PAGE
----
Zionist Freedom Alliance

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The Zionist Freedom Alliance (ZFA) is an activist grassroots Zionist movement that advocates Israel's moral, legal and historic rights for the Jewish people to the entire Land of Israel, which they consider to include the territory captured during the 1967 Six-Day War. It was established in 1999 by Magshimey Herut activists[1] in response to what they perceived to be growing anti-Israel sentiment among young people throughout the world. ZFA claims that their narrative has not been presented since before the start of the Oslo peace process and that this has resulted in the world’s ignorance of Israel’s claim to all territory between the Mediterranean Sea and Jordan River. ZFA views Zionism as a revolutionary struggle and itself as the voice of Jewish national liberation. Its members are both religious and non-religious Jews.


Revolutionary Zionism[edit]

Heavily influenced by the philosophy of Israel Eldad, ZFA views Zionism as the national liberation movement of the Jewish people and a revolution unparalleled by any other in human history.[2] The movement validates this claim by emphasizing that while various revolutions have succeeded in leaving their mark on human development, none have succeeded in reviving a dead language or relocating a scattered nation from dispersion to a central location. ZFA defines the Zionist Revolution as the liberation of Jewish land from foreign rule, the ingathering of the Jewish people from the exile to their soil, the revival of Hebrew as a spoken language for everyday use, and the creation of a utopian society that will serve as a model of social justice to the world. The movement views itself as the vanguard of this revolution and often calls itself the “voice of Jewish liberation.” The above views are featured on the organization’s website and have been expressed repeatedly by ZFA leader Yehuda HaKohen, who hosts two internet based programs on Arutz Sheva radio.[3]

Jewish National Rights[edit]

While mainstream Jewish leaders and pro-Israel organizations on American campuses often try to present the State of Israel as a democratic Western country with numerous security challenges, the Zionist Freedom Alliance speaks of Israel as a Middle Eastern nation with a legitimate moral and historic right to its entire country. In a July 2008 interview, ZFA leader Yehuda HaKohen told Israel National News that:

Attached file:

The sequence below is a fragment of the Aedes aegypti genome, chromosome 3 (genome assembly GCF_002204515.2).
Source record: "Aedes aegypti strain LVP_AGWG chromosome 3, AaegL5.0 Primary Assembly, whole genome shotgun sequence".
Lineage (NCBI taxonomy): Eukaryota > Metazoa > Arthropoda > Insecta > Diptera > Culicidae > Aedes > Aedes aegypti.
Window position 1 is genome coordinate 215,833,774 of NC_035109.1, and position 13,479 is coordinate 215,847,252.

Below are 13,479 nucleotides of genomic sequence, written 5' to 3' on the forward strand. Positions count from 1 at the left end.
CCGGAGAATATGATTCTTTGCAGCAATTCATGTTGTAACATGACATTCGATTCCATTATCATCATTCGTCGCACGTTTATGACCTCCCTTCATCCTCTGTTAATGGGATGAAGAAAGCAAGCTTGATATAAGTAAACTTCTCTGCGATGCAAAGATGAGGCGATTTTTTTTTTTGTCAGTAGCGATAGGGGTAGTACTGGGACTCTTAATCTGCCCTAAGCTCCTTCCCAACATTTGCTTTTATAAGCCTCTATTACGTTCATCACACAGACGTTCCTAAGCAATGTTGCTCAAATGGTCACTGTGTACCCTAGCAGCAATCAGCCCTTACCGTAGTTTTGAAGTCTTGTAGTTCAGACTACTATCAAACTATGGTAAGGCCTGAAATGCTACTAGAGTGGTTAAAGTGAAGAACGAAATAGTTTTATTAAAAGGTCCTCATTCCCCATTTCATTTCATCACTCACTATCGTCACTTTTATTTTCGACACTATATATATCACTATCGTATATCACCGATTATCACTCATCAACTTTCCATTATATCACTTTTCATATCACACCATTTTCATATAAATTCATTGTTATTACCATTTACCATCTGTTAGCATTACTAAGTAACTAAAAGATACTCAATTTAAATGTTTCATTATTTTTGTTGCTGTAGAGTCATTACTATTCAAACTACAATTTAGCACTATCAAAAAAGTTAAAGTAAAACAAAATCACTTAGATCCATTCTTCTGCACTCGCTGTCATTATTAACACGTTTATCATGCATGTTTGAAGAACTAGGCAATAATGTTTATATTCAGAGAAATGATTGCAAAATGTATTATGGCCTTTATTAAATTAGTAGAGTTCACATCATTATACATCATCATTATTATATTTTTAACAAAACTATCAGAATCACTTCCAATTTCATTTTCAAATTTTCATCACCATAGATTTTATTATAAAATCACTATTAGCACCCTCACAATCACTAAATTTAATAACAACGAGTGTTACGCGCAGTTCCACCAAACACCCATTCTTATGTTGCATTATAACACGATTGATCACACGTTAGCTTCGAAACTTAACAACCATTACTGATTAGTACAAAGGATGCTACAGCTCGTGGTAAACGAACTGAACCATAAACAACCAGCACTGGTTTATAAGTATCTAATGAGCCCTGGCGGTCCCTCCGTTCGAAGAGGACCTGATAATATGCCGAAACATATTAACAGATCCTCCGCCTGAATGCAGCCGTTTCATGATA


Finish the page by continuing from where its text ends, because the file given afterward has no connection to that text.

"We must make the world understand that the Jewish nation, like any other nation on the planet, has a right to self-determination in our country. Not in half of our country, but in our whole country. We have nothing against any other peoples, but the world today has no shortage of Arab states. 77% of Palestine [the territory east of the Jordan River] was made into an Arab state, and we are at least entitled to the remaining 23% that was left us by international law to be a Jewish state. No power on earth has the moral authority to rob us of our land."[4]

In that same interview, HaKohen angered American neo-conservative groups by stating that:

"There is nothing right-wing or conservative about wanting to keep our [the Jewish] homeland free from foreign rule. If we are truly the indigenous natives in the conflict, then our cause should really be championed by liberal students everywhere. Especially since the Bush administration that occupies Iraq and imposes a Patriot Act on the American people is the very same administration pushing to ethnically cleanse the Jewish people from portions of our homeland."[4]

ZFA views the Jewish people as indigenous to the Middle East and the victims of Western imperialism. Leading activists of the movement have often pointed out that Great Britain, the United Nations and even the United States government did everything in their power to prevent a Jewish state from coming into existence. The Zionist struggle, according to ZFA, is therefore an anti-imperialist struggle aimed at liberating the land of Israel from foreign rule and securing the Jewish people’s right to self determination in their country.

National Liberation[edit]